Columbia’s Strom Law Firm has sued the National Football League in U.S. District Court in South Carolina on behalf of five former players who accuse the league of deliberately concealing scientific evidence that linked repeated concussions to extensive brain damage.
“This lawsuit is all about player safety and player health,” said Bakari Sellers of the firm. “For those players who have retired from the game, it’s our hope that they will have the opportunity to live healthy lives and no longer have to worry about how they’re going to deal with their debilitating neurological issues. The NFL did not disclose to these players the neurological risks that come with repetitive head trauma and has since begun to make the changes necessary to put player safety first.”
The players — Stephen Davis (Carolina Panthers, Washington Redskins) along with his wife Dee Dee Davis, Corey Miller (NY Giants, Minnesota Vikings), Langston Moore (Arizona Cardinals, Detroit Lions, Cincinnati Bengals), Travis Williams (Atlanta Falcons), and Henry Taylor (Detroit Lions, Atlanta Falcons, Chicago Bears, Miami Dolphins) – accuse the NFL of dragging its feet over the past 16 years, misleading players as to the effects of repeated concussions and concealing evidence linking dementia and other cognitive disorders to brain injuries.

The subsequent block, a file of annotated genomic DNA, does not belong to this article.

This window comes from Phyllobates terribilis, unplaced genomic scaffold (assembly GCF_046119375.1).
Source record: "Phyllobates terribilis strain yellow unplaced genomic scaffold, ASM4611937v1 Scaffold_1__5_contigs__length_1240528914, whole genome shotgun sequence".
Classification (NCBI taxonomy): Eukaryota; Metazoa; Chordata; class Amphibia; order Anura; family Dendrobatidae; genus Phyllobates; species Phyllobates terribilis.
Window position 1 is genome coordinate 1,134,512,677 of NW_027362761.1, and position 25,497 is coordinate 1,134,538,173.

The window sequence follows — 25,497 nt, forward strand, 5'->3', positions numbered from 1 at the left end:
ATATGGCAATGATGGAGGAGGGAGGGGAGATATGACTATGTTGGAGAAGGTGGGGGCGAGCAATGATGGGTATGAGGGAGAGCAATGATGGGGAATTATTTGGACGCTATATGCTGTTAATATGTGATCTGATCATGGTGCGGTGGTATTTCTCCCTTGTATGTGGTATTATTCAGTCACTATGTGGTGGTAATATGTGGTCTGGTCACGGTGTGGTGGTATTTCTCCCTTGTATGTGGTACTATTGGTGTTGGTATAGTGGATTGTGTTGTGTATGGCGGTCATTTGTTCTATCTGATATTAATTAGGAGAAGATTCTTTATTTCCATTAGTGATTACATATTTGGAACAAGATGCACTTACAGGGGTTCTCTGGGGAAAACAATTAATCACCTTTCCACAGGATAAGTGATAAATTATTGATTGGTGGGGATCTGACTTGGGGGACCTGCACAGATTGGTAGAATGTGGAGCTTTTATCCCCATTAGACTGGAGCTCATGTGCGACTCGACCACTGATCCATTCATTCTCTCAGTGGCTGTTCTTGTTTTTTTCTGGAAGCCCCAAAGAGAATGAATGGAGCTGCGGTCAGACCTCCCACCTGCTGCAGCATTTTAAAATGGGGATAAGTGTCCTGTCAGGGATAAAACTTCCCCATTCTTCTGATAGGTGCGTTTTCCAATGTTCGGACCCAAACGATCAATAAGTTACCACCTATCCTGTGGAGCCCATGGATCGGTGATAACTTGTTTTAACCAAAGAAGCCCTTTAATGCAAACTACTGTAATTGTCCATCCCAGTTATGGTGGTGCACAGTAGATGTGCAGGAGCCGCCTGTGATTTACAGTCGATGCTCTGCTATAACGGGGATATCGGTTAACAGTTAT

As an example, the players point to the Mild Traumatic Brain Injury (“MTBI”) Committee launched in 1994 — headed by Dr. Elliot Pellman, a rheumatologist with training in the treatment of joints and muscles, not head injuries, and his replacements, Drs. Ira Casson and David Viano, who allegedly dismissed outside studies and evidence linking head injuries to ongoing neurological problems.
The complaint — which states claims for negligence, fraud, misrepresentation, and loss of consortium on behalf of player’s spouses and seeks damages, including punitives – will now join more than 80 player lawsuits consolidated in a master complaint filed in June, as reported by the Associated Press. The master complaint is pending before U.S. Senior District Judge Anita Brody in Pennsylvania.
Thousands of players, spouses and other relatives are plaintiffs in those suits and are seeking to hold the league responsible for the ongoing care of those affected with dementia, Alzheimer’s and other similar disorders as well as for ongoing monitoring of those concerned about developing those conditions.
Davis, Miller and Taylor now reside in South Carolina.
Sellers says his firm plans on filing additional complaints on behalf of former players before the end of the month.